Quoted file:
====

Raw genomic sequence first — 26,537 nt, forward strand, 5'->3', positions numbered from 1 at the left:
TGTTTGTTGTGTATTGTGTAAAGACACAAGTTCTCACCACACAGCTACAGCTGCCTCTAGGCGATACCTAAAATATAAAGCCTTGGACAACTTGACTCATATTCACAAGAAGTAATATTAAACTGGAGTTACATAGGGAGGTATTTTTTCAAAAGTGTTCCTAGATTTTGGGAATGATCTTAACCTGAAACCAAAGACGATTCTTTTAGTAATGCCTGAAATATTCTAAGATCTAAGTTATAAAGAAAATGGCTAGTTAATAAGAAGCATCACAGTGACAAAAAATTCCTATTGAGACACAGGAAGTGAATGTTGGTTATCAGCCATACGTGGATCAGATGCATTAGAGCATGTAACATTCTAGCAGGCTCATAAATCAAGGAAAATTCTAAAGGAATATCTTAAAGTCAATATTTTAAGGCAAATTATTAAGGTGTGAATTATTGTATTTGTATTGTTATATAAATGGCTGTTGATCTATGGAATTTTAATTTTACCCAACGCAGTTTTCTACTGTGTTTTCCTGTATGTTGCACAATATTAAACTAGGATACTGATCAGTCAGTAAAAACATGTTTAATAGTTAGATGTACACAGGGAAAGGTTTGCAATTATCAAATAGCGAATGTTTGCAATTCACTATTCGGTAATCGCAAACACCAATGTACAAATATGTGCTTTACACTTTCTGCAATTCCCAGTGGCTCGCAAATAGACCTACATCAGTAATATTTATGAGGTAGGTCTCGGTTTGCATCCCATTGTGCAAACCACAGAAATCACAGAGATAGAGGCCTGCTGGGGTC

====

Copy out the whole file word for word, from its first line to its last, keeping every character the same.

Raw genomic sequence first — 26,537 nt, forward strand, 5'->3', positions numbered from 1 at the left:
TGTTTGTTGTGTATTGTGTAAAGACACAAGTTCTCACCACACAGCTACAGCTGCCTCTAGGCGATACCTAAAATATAAAGCCTTGGACAACTTGACTCATATTCACAAGAAGTAATATTAAACTGGAGTTACATAGGGAGGTATTTTTTCAAAAGTGTTCCTAGATTTTGGGAATGATCTTAACCTGAAACCAAAGACGATTCTTTTAGTAATGCCTGAAATATTCTAAGATCTAAGTTATAAAGAAAATGGCTAGTTAATAAGAAGCATCACAGTGACAAAAAATTCCTATTGAGACACAGGAAGTGAATGTTGGTTATCAGCCATACGTGGATCAGATGCATTAGAGCATGTAACATTCTAGCAGGCTCATAAATCAAGGAAAATTCTAAAGGAATATCTTAAAGTCAATATTTTAAGGCAAATTATTAAGGTGTGAATTATTGTATTTGTATTGTTATATAAATGGCTGTTGATCTATGGAATTTTAATTTTACCCAACGCAGTTTTCTACTGTGTTTTCCTGTATGTTGCACAATATTAAACTAGGATACTGATCAGTCAGTAAAAACATGTTTAATAGTTAGATGTACACAGGGAAAGGTTTGCAATTATCAAATAGCGAATGTTTGCAATTCACTATTCGGTAATCGCAAACACCAATGTACAAATATGTGCTTTACACTTTCTGCAATTCCCAGTGGCTCGCAAATAGACCTACATCAGTAATATTTATGAGGTAGGTCTCGGTTTGCATCCCATTGTGCAAACCACAGAAATCACAGAGATAGAGGCCTGCTGGGGTC